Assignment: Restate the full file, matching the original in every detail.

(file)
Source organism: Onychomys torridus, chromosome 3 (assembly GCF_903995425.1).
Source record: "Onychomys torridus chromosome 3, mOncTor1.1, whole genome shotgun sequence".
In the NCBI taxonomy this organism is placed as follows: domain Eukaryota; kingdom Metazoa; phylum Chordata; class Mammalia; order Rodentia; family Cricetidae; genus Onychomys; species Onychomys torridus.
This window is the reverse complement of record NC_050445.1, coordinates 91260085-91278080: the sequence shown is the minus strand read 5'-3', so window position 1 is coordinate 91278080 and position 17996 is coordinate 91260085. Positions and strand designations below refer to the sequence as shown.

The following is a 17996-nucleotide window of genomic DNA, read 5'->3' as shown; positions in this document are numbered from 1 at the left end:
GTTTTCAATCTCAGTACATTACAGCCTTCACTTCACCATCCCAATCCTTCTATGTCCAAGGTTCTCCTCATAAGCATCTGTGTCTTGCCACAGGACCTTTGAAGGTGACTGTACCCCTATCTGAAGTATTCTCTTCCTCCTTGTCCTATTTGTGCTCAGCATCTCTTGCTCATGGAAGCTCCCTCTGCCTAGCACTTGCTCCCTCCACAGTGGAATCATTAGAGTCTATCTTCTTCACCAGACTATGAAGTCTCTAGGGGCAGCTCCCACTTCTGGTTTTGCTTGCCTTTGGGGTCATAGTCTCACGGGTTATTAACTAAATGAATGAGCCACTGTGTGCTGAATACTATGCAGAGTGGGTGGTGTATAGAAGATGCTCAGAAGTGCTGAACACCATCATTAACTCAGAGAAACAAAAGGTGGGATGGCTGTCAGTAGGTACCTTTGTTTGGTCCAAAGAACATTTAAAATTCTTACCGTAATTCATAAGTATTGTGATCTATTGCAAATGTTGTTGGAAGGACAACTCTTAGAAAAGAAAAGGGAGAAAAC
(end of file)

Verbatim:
Source organism: Onychomys torridus, chromosome 3 (assembly GCF_903995425.1).
Source record: "Onychomys torridus chromosome 3, mOncTor1.1, whole genome shotgun sequence".
In the NCBI taxonomy this organism is placed as follows: domain Eukaryota; kingdom Metazoa; phylum Chordata; class Mammalia; order Rodentia; family Cricetidae; genus Onychomys; species Onychomys torridus.
This window is the reverse complement of record NC_050445.1, coordinates 91260085-91278080: the sequence shown is the minus strand read 5'-3', so window position 1 is coordinate 91278080 and position 17996 is coordinate 91260085. Positions and strand designations below refer to the sequence as shown.

The following is a 17996-nucleotide window of genomic DNA, read 5'->3' as shown; positions in this document are numbered from 1 at the left end:
GTTTTCAATCTCAGTACATTACAGCCTTCACTTCACCATCCCAATCCTTCTATGTCCAAGGTTCTCCTCATAAGCATCTGTGTCTTGCCACAGGACCTTTGAAGGTGACTGTACCCCTATCTGAAGTATTCTCTTCCTCCTTGTCCTATTTGTGCTCAGCATCTCTTGCTCATGGAAGCTCCCTCTGCCTAGCACTTGCTCCCTCCACAGTGGAATCATTAGAGTCTATCTTCTTCACCAGACTATGAAGTCTCTAGGGGCAGCTCCCACTTCTGGTTTTGCTTGCCTTTGGGGTCATAGTCTCACGGGTTATTAACTAAATGAATGAGCCACTGTGTGCTGAATACTATGCAGAGTGGGTGGTGTATAGAAGATGCTCAGAAGTGCTGAACACCATCATTAACTCAGAGAAACAAAAGGTGGGATGGCTGTCAGTAGGTACCTTTGTTTGGTCCAAAGAACATTTAAAATTCTTACCGTAATTCATAAGTATTGTGATCTATTGCAAATGTTGTTGGAAGGACAACTCTTAGAAAAGAAAAGGGAGAAAAC